Looking Back

This month in mid-atlantic thoroughbred history! For Looking Back archives click here.

Since taking over the 256-acre Worthington Farms that fall, J.W.Y. “Duck” and Glennie Martin were making it known they were interested in breaking and boarding horses on the estate perhaps best known as the site of the Maryland Hunt Cup. A five-way partnership purchased the farm – Glennie’s parents Mr. and Mrs. J. Louis Reynolds, Duck’s mother Mrs. Gary Black, plus Duck and Glennie, who would live there and supervise it. Three stallions would stand there the next season – Ambernash, owned by Glennie’s uncle Richard Reynolds, Pied d’Or and Yes You Will. The Martins didn’t own any racehorses.

  • MH 196911 026The Maryland Horse Breeders Association held its third annual Farm Tour, with a dozen farms opening their gates and charging $1 admission to adults and 50 cents for children. The $2,500 in receipts were donated to the broodmare pregnancy test experiment under development at the Johns Hopkins University’s School of Medicine. Among the farms participating were Windfields, Sagamore, Woodstock, Merryland, Country Life and Larking Hill.

  • Two sons of *Rasper II were to stand the next season in Maryland in Chesapeake City. Windfields Farm and Woodstock Farm purchased and syndicated Rambunctious, sire of the top-class 2-year-old Rollicking, who would join Northern Dancer, Impressive, Royal Orbit and others at Windfields.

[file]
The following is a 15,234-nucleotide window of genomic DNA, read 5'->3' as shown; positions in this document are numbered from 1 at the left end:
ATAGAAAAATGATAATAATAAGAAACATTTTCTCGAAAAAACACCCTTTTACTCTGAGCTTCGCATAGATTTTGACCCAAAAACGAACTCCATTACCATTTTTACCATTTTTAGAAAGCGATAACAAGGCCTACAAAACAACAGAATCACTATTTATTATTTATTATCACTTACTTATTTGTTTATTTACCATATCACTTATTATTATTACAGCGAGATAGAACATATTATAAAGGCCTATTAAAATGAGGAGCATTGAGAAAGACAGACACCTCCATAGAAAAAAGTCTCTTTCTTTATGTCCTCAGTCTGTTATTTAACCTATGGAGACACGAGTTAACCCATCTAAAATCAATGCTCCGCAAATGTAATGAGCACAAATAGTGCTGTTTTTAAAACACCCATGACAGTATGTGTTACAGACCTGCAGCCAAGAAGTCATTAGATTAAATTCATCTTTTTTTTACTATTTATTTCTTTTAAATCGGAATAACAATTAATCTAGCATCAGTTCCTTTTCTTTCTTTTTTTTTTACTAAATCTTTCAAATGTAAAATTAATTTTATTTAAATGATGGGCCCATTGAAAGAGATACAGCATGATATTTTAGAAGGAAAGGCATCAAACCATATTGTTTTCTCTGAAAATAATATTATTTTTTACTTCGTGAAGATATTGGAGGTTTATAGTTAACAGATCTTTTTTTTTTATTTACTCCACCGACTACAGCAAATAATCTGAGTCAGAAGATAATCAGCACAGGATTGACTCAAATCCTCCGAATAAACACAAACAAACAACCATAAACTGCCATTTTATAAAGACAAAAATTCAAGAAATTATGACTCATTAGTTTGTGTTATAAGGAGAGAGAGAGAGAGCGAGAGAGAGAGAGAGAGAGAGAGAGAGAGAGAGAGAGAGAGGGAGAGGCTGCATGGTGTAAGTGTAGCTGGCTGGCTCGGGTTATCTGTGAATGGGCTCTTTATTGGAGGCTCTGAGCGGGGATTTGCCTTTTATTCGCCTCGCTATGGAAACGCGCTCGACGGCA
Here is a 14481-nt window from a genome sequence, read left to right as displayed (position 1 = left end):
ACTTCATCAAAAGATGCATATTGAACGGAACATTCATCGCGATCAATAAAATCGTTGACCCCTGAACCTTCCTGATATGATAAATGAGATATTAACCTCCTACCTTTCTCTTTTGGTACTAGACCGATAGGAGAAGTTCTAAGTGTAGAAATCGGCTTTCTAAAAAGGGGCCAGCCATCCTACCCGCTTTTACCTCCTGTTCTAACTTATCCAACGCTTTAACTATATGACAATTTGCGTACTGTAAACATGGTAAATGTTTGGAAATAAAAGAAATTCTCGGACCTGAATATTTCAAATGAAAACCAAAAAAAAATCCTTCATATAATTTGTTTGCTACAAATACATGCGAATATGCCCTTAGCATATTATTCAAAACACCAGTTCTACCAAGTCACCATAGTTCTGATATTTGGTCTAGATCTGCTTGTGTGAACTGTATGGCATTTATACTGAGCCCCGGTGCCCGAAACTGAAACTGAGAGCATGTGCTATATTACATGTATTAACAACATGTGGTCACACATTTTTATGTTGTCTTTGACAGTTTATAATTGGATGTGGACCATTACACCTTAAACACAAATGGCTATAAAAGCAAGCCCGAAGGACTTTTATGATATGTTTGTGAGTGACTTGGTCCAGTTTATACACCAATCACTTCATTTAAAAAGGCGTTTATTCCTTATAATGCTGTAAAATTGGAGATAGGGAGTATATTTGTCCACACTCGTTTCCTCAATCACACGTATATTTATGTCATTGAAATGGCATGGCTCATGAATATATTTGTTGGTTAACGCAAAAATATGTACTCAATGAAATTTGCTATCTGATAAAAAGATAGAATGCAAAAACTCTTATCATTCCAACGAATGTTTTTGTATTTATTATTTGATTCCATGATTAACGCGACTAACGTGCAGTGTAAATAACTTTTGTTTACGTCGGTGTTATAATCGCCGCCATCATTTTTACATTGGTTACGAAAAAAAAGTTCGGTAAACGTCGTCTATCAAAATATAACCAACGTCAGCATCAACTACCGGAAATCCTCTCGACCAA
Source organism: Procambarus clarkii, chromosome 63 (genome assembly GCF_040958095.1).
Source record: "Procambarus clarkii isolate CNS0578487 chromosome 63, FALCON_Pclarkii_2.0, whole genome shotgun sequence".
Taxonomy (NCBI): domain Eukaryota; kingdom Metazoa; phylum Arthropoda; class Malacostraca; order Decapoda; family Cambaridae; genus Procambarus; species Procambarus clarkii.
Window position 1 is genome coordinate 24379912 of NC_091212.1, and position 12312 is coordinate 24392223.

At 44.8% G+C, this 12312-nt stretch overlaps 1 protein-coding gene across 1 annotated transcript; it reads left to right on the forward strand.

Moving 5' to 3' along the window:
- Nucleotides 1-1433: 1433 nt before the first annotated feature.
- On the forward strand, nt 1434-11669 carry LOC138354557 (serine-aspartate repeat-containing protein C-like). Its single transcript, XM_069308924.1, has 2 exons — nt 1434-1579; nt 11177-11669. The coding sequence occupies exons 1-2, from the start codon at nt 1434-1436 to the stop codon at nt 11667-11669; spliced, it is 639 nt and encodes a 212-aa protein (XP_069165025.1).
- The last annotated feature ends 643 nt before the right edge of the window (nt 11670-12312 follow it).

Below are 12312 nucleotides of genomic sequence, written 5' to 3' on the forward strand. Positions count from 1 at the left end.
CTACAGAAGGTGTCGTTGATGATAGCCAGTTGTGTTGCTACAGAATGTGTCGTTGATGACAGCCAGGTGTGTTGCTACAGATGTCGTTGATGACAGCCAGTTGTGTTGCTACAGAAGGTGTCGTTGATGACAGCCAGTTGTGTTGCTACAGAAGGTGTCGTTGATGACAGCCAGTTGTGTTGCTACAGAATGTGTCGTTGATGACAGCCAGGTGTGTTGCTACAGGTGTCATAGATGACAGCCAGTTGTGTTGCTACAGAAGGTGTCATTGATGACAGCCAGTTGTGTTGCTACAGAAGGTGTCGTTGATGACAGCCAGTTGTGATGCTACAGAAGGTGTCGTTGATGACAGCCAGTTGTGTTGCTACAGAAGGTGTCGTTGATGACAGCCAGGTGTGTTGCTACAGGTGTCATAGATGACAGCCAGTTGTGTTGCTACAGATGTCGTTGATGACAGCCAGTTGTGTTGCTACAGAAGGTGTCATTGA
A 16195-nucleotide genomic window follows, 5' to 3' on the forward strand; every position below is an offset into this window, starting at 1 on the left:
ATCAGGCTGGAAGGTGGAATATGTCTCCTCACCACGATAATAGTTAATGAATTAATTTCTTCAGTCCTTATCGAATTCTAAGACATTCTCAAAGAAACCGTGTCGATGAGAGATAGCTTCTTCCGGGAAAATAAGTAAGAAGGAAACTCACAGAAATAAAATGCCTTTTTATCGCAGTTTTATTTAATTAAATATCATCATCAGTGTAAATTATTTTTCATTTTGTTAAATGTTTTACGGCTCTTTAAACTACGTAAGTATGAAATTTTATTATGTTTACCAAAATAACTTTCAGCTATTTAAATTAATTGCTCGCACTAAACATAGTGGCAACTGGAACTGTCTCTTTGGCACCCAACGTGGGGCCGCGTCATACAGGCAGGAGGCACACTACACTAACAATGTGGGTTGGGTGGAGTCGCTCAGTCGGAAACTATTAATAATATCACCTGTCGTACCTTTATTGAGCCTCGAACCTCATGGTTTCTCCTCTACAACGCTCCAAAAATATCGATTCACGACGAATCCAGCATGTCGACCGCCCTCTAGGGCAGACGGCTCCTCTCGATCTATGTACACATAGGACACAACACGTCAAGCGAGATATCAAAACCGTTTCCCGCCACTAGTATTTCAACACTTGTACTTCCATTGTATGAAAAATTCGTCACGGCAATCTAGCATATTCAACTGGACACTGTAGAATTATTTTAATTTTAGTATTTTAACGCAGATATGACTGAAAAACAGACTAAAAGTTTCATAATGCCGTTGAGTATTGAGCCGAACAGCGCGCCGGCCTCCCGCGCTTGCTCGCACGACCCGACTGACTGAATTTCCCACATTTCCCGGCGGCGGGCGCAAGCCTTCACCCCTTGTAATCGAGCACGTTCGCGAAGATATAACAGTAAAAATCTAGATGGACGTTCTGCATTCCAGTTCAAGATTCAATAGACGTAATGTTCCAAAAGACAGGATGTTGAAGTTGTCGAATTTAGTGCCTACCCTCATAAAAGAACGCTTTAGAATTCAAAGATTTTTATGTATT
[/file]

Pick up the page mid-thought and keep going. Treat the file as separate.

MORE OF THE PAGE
Rock Talk, a four-time stakes winner who won 14 times in his 29-start career, was retired to stand at Ballinderry Farm. The 5-year-old was bred by Mrs. Joseph J. Walker and foaled at the former Maryland Stallion Station, now home to Windfields.

  • The Thoroughbred Club of America bestowed its highest honor upon Humphrey S. Finney, former Maryland Horse Breeders Association field secretary and founder of The Maryland Horse. The annual award, first presented in 1932, had a who’s who of industry giants as recipients, including Joseph E. Widener, William Woodward Sr., Warren Wright Sr., Alfred G. Vander­bilt, E.P. Taylor and Leslie Combs II.

  • Edward A. Christmas, one of the great names among American trainers, died at the age of 65. The Maryland native had retired four years earlier after suffering a stroke. His best runner was William Brann’s Gallorette, one of the greatest race mares in history.


You have no rights to post comments


Archives | Looking Back

Click here to view our online Looking Back archives.

The Mill Leaders